Back to normalcy at Cobb’s Hill basketball

Back to normalcy at Cobb’s Hill basketball

[The Players at the Pulse.Photo: David Kramer]
August 23, 2015

A couple of week ago, I wrote on the spirited street ball game played weekends at Cobb’s Hill now for about 35 years, spotlighting its more colorful characters and nicknames:  “Abbacca” of the big hand, “Spook” (whose real name no one apparently knows), Pastor “Choir Boy” Cuevos, self-proclaimed “Old School” Don from back in the day of Larry “Lover’s” Lane, and the Twin Towers Brothers K.

Rochester’s own street ball Rucker League

Sunday, my mission was different. Reflecting upon the tragic events of last week and the witnessed vigil, I wondered what the street ballers had to say.

A ray of light on 595 Frost Avenue

The Game is about much more than basketball. When I talk with the players I hear: camaraderie, lifelong friendships, family, escape from the day’s worries, haven, and even oasis (the Pastor). One descriptor from”JB” James Brown (pictured) stuck: “a place of normalcly.” Not a place of senseless shootings and violence.

Normalcy 3

Vernon, myself, and JB. Vernon was recruited by Keuka College where, coincidentally, I teach.

Perhaps not surprisingly, the shootings on Genesee Street – not yet fully assimilated – filter lightly in and out of conversations. Feelings still raw; the vigil still going. Vernon Jones (pictured), SUNY Brockport student, thinks the events were so severe and the facts so unknown that people are leery to say the wrong thing at the wrong time. By next week’s game, however, the conversations about what it means and what to do will be getting real.

To learn more about how the game functions in the city community, I spoke with perhaps the dean of The Game, Terrence Mitchell, of East High basketball fame and beyond, who says he has played at Cobb’s Hill for at least 35 years.

To Terrence, it’s about being with friends and family, relaxing and competing after a hard day’s labor. At the same time, while the courts are not a political forum or a debating society, to Terrence they are are also a place of open and free discussion on all topics. When tensions in the street or grievances in the neighborhoods need to be discussed, they are. When community good news needs to be spread, it is. As Terence has seen, at election time the pols come a lookin’ for votes as if they were loose balls. Mayor Bill Johnson, who lives near by, was a regular — but not just in November, Terrence reassures.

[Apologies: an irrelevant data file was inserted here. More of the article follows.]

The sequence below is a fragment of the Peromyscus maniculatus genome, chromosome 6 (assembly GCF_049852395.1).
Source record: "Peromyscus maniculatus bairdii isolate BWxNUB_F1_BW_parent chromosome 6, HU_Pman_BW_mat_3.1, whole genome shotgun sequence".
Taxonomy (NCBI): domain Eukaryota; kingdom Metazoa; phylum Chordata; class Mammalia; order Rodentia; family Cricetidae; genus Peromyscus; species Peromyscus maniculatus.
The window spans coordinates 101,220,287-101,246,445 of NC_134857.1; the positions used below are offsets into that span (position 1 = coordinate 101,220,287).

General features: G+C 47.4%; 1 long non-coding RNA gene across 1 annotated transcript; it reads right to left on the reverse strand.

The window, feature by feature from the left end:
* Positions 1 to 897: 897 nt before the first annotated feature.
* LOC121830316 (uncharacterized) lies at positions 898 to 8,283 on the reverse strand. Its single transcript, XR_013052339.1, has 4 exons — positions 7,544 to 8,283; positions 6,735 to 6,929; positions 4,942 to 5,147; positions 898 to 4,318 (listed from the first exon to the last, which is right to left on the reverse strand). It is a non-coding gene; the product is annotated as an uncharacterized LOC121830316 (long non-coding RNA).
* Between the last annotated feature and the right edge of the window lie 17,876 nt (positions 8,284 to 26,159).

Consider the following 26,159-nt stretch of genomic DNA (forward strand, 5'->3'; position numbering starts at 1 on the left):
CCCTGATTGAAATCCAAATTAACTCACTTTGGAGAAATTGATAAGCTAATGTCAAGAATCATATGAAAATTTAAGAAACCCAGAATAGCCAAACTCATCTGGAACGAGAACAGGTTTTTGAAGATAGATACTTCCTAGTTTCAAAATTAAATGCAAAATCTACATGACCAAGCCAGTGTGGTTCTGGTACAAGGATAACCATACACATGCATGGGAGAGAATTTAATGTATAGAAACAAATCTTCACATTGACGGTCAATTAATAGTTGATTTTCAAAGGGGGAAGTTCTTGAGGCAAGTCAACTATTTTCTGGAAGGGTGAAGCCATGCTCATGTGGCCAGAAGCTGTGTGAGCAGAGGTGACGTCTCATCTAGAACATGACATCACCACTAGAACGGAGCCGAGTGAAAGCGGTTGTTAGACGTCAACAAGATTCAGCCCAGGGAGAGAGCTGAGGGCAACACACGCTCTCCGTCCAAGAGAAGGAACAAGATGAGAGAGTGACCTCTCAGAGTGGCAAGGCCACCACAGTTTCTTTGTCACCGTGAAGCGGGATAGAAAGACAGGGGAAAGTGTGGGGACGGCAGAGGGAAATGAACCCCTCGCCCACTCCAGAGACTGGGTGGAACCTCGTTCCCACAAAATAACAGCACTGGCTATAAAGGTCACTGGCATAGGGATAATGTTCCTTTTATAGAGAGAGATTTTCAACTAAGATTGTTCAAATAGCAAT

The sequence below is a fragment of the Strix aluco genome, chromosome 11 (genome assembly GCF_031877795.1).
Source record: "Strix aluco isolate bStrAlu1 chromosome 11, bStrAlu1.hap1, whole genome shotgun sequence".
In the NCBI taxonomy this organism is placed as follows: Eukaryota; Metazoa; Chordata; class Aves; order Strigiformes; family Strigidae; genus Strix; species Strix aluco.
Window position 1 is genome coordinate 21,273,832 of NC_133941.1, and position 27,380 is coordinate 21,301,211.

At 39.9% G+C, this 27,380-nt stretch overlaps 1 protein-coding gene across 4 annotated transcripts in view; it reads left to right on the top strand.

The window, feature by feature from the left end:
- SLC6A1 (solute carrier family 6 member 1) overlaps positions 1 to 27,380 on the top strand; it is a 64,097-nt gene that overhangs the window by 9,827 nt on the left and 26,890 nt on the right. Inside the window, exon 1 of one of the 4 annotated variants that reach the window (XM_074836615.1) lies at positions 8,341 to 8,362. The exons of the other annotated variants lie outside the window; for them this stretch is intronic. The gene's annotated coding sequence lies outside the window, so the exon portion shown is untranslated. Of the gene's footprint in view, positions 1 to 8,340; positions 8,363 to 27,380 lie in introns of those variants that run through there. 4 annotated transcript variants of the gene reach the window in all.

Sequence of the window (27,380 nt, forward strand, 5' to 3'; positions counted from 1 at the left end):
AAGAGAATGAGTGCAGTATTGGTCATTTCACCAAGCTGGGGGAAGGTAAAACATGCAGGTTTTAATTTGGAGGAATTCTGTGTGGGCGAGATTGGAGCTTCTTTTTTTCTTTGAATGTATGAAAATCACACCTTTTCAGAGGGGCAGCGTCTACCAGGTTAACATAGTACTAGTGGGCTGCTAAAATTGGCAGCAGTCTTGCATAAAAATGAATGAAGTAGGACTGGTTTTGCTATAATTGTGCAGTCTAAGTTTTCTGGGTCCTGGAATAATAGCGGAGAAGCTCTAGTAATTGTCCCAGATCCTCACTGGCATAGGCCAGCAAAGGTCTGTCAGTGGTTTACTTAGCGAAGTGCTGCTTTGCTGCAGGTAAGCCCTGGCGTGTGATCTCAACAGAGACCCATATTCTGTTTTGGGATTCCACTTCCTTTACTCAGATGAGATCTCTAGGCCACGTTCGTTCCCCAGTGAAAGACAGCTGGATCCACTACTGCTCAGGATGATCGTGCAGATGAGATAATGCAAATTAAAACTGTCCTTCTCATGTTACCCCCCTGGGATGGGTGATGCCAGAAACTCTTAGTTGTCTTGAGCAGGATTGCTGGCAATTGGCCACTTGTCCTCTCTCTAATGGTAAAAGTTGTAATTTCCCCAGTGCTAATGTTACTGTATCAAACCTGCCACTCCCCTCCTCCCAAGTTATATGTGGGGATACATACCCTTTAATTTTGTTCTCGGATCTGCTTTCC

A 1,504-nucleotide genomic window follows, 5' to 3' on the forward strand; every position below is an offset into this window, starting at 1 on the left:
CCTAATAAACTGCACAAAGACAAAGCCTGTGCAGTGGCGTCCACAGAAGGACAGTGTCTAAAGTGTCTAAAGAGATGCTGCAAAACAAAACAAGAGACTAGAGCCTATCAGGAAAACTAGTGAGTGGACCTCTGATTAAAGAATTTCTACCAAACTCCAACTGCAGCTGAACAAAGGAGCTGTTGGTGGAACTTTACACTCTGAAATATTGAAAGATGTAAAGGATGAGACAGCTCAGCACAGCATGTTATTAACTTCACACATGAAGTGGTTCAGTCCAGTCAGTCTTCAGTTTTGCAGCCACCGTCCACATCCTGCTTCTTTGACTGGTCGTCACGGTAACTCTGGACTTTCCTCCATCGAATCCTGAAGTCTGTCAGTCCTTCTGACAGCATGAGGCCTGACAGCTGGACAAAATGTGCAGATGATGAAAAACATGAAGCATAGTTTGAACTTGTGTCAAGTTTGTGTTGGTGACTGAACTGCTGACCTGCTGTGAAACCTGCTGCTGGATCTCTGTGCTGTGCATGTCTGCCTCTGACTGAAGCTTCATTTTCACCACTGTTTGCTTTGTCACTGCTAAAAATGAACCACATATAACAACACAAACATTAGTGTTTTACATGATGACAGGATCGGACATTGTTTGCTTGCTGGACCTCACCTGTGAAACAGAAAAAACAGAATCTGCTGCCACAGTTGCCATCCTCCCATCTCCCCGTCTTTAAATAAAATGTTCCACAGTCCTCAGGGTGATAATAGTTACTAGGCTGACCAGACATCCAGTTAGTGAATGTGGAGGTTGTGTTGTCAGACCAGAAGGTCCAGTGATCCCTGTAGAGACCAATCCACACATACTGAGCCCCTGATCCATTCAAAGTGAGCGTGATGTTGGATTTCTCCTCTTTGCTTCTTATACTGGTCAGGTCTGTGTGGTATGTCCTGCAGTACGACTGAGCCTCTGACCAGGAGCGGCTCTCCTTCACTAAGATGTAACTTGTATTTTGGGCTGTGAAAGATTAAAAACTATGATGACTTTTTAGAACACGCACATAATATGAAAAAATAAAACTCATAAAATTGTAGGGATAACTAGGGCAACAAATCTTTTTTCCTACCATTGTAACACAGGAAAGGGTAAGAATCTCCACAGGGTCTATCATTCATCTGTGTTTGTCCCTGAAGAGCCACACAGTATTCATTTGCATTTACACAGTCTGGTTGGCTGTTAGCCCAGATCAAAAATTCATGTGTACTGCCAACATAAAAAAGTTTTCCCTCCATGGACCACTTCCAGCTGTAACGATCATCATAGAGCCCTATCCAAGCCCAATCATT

As Terrence eloquently says, the “game is the messenger.” If you have a message worth giving, bring it to the courts and message might get heard all over Rochester. The Game just might be The Pulse. Stay tuned.

Normalcy 2

They do let me play. On the “B” court.

also An art museum as a place of meaning in a time of senselessness

for more on one player, Dr. Jason Willis From the Rucker League to Edison Tech. With a Ph.D. in between.

also  When NBA history was made at Edgerton Park  and  Pick up softball games still exist

About The Author

dkramer3@naz.edu

Welcome to Talker of the Town! My name is David Kramer. I have a Ph.D in English and teach at Keuka College. I am a former and still active Fellow at the Nazareth College Center for Public History. Over the years, I have taught at Monroe Community College, the Rochester Institute of Technology and St. John Fisher College. I have published numerous Guest Essays, Letters, Book Reviews and Opinion pieces in The New York Times, Rochester Democrat and Chronicle, the Buffalo News, the Rochester Patriot, the Providence Journal, the Providence Business News, the Brown Alumni Magazine, the New London Day, the Boston Herald, the Messenger Post Newspapers, the Wedge, the Empty Closet, the CITY and Lake Affect Magazine.  My poetry appears in The Criterion: An International Journal in English and Rundenalia and my academic writing in War, Literature and the Arts and Twentieth Century Literary Criticism. Starting in February 2013, I wrote for three Democratic and Chronicle  blogs, "Make City Schools Better," "Unite Rochester," and the "Editorial Board." When my tenure at the D & C  ended, I wanted to continue conversations first begun there. And start new ones.  So we created this new space, Talker of the Town, where all are invited to join. I don’t like to say these posts are “mine.” Very few of them are the sole product of my sometimes overheated imagination. Instead, I call them partnerships and collaborations. Or as they say in education, “peer group work.” Talker of the Town might better be Talkers of the Town. The blog won’t thrive without your leads, text, pictures, ideas, facebook shares, tweets, comments and criticisms.

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